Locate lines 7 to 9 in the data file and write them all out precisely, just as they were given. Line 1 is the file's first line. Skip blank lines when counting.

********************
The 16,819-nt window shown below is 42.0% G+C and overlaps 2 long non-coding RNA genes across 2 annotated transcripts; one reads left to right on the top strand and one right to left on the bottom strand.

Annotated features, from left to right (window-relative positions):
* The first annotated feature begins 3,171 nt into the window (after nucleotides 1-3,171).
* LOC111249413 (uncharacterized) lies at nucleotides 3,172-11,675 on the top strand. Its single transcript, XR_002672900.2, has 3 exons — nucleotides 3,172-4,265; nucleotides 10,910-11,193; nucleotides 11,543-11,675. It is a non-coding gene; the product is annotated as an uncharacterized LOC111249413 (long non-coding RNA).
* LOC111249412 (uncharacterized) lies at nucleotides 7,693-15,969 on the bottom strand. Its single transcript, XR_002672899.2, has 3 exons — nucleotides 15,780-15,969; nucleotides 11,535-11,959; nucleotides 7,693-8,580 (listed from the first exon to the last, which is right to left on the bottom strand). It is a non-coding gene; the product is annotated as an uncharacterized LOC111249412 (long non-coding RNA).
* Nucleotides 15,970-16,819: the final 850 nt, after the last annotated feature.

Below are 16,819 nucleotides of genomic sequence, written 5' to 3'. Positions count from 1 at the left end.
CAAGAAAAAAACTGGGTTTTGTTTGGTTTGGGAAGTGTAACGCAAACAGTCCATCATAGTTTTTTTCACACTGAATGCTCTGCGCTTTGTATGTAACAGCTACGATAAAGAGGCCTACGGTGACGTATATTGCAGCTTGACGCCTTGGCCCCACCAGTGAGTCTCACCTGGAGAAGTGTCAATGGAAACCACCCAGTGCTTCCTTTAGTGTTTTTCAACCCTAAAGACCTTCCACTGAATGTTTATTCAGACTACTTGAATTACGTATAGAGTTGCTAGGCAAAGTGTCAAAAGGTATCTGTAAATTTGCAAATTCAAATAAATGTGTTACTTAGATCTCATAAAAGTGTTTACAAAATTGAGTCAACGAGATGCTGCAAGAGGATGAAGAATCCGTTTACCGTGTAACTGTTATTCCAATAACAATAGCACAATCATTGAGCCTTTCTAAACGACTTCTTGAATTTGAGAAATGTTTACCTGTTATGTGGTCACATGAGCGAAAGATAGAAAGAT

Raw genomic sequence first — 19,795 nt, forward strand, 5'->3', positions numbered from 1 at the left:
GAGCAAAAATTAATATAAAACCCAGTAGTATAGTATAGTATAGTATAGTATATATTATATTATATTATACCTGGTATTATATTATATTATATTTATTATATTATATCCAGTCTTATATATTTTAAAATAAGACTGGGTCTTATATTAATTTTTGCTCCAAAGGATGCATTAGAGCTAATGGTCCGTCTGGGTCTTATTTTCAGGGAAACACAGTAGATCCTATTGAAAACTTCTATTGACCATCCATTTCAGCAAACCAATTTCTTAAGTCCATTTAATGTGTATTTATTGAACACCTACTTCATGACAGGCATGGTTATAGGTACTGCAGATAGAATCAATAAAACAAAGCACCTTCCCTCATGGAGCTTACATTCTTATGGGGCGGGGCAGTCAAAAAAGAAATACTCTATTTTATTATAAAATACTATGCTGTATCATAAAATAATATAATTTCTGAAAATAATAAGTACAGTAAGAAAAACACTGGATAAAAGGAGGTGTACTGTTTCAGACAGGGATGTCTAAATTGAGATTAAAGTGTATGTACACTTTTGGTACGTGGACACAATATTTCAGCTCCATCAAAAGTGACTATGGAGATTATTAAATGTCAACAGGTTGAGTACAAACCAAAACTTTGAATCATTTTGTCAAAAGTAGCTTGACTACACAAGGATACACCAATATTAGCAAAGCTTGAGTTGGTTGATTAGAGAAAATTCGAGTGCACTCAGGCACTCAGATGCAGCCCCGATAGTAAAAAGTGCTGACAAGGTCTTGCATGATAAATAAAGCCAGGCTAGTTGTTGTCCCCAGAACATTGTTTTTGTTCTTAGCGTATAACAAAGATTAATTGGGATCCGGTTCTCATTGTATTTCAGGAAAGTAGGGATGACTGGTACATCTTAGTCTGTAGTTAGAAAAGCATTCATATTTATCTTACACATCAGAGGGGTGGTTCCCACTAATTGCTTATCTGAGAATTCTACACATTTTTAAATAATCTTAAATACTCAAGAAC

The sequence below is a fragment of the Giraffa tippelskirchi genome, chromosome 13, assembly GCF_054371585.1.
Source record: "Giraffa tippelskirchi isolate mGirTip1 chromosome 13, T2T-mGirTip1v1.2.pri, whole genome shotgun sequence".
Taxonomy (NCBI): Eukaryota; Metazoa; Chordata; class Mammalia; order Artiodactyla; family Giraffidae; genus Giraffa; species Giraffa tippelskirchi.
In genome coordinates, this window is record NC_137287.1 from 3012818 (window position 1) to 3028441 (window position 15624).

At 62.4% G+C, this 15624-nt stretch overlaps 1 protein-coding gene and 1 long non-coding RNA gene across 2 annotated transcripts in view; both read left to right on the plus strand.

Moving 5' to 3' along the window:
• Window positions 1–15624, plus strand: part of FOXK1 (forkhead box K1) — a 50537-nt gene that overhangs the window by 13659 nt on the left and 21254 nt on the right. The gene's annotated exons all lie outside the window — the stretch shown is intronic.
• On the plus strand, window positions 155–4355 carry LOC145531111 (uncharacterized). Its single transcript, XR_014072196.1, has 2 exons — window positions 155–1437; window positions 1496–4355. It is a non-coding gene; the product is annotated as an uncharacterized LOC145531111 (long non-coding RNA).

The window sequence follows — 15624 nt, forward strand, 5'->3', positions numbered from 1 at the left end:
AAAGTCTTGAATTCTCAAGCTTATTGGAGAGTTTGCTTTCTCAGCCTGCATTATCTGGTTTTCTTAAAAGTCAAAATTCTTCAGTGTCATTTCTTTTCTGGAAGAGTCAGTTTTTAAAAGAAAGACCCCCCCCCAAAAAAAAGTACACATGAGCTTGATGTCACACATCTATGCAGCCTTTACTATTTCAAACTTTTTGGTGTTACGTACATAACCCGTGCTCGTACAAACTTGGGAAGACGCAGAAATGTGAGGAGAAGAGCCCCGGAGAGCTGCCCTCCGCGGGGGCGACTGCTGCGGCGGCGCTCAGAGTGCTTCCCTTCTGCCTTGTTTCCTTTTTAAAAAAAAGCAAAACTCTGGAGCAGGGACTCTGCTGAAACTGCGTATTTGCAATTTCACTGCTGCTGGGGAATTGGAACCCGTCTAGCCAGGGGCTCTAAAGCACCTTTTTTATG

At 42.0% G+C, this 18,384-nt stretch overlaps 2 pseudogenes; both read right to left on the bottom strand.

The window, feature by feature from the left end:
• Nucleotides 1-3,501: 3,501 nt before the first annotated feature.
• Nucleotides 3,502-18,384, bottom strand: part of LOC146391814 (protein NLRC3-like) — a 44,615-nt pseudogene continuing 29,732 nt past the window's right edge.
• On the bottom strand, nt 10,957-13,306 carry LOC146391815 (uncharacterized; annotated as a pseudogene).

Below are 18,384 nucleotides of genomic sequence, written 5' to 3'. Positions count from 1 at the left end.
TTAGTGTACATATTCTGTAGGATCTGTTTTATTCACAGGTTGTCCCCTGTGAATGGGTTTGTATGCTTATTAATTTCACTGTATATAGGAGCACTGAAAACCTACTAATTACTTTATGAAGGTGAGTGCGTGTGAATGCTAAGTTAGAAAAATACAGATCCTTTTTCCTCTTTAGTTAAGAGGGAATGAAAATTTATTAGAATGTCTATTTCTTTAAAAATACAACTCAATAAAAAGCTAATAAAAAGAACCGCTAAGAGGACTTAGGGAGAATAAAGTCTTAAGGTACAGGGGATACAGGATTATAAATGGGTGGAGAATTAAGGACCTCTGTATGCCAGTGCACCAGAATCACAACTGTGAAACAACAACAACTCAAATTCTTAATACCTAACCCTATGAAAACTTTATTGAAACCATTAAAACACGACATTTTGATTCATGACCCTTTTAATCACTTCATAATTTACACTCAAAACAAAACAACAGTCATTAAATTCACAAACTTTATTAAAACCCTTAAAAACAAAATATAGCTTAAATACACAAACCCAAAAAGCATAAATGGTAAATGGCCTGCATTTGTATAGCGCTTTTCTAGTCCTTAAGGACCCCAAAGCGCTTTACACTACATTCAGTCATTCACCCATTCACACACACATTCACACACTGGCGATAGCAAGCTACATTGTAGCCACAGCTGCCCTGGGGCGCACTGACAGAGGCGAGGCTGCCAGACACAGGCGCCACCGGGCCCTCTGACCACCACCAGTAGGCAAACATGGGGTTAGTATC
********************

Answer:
Below are 16,819 nucleotides of genomic sequence, written 5' to 3'. Positions count from 1 at the left end.
CAAGAAAAAAACTGGGTTTTGTTTGGTTTGGGAAGTGTAACGCAAACAGTCCATCATAGTTTTTTTCACACTGAATGCTCTGCGCTTTGTATGTAACAGCTACGATAAAGAGGCCTACGGTGACGTATATTGCAGCTTGACGCCTTGGCCCCACCAGTGAGTCTCACCTGGAGAAGTGTCAATGGAAACCACCCAGTGCTTCCTTTAGTGTTTTTCAACCCTAAAGACCTTCCACTGAATGTTTATTCAGACTACTTGAATTACGTATAGAGTTGCTAGGCAAAGTGTCAAAAGGTATCTGTAAATTTGCAAATTCAAATAAATGTGTTACTTAGATCTCATAAAAGTGTTTACAAAATTGAGTCAACGAGATGCTGCAAGAGGATGAAGAATCCGTTTACCGTGTAACTGTTATTCCAATAACAATAGCACAATCATTGAGCCTTTCTAAACGACTTCTTGAATTTGAGAAATGTTTACCTGTTATGTGGTCACATGAGCGAAAGATAGAAAGAT

Raw genomic sequence first — 19,795 nt, forward strand, 5'->3', positions numbered from 1 at the left: